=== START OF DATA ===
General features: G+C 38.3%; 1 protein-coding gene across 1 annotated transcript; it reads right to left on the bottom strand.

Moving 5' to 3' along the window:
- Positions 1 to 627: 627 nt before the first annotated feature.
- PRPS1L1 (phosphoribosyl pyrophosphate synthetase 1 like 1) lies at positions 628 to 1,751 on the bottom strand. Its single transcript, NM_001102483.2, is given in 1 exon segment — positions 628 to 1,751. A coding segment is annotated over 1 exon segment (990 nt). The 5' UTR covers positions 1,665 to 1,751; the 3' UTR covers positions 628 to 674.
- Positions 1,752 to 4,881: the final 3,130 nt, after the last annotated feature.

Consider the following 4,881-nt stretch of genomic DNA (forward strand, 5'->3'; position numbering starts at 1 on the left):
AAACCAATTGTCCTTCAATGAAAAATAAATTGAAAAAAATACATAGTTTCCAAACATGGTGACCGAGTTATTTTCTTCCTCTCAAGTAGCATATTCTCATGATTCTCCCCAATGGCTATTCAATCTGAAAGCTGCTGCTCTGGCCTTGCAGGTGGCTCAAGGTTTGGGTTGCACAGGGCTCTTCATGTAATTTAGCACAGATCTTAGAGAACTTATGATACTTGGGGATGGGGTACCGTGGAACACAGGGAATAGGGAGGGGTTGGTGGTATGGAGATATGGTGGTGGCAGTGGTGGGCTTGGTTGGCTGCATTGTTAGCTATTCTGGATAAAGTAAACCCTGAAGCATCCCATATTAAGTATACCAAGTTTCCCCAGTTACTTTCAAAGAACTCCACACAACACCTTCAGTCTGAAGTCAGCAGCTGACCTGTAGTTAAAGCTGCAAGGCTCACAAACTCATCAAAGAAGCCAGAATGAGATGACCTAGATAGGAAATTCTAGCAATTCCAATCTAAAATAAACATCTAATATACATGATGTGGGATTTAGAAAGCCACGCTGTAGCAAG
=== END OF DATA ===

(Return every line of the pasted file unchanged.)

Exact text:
General features: G+C 38.3%; 1 protein-coding gene across 1 annotated transcript; it reads right to left on the bottom strand.

Moving 5' to 3' along the window:
- Positions 1 to 627: 627 nt before the first annotated feature.
- PRPS1L1 (phosphoribosyl pyrophosphate synthetase 1 like 1) lies at positions 628 to 1,751 on the bottom strand. Its single transcript, NM_001102483.2, is given in 1 exon segment — positions 628 to 1,751. A coding segment is annotated over 1 exon segment (990 nt). The 5' UTR covers positions 1,665 to 1,751; the 3' UTR covers positions 628 to 674.
- Positions 1,752 to 4,881: the final 3,130 nt, after the last annotated feature.

Consider the following 4,881-nt stretch of genomic DNA (forward strand, 5'->3'; position numbering starts at 1 on the left):
AAACCAATTGTCCTTCAATGAAAAATAAATTGAAAAAAATACATAGTTTCCAAACATGGTGACCGAGTTATTTTCTTCCTCTCAAGTAGCATATTCTCATGATTCTCCCCAATGGCTATTCAATCTGAAAGCTGCTGCTCTGGCCTTGCAGGTGGCTCAAGGTTTGGGTTGCACAGGGCTCTTCATGTAATTTAGCACAGATCTTAGAGAACTTATGATACTTGGGGATGGGGTACCGTGGAACACAGGGAATAGGGAGGGGTTGGTGGTATGGAGATATGGTGGTGGCAGTGGTGGGCTTGGTTGGCTGCATTGTTAGCTATTCTGGATAAAGTAAACCCTGAAGCATCCCATATTAAGTATACCAAGTTTCCCCAGTTACTTTCAAAGAACTCCACACAACACCTTCAGTCTGAAGTCAGCAGCTGACCTGTAGTTAAAGCTGCAAGGCTCACAAACTCATCAAAGAAGCCAGAATGAGATGACCTAGATAGGAAATTCTAGCAATTCCAATCTAAAATAAACATCTAATATACATGATGTGGGATTTAGAAAGCCACGCTGTAGCAAG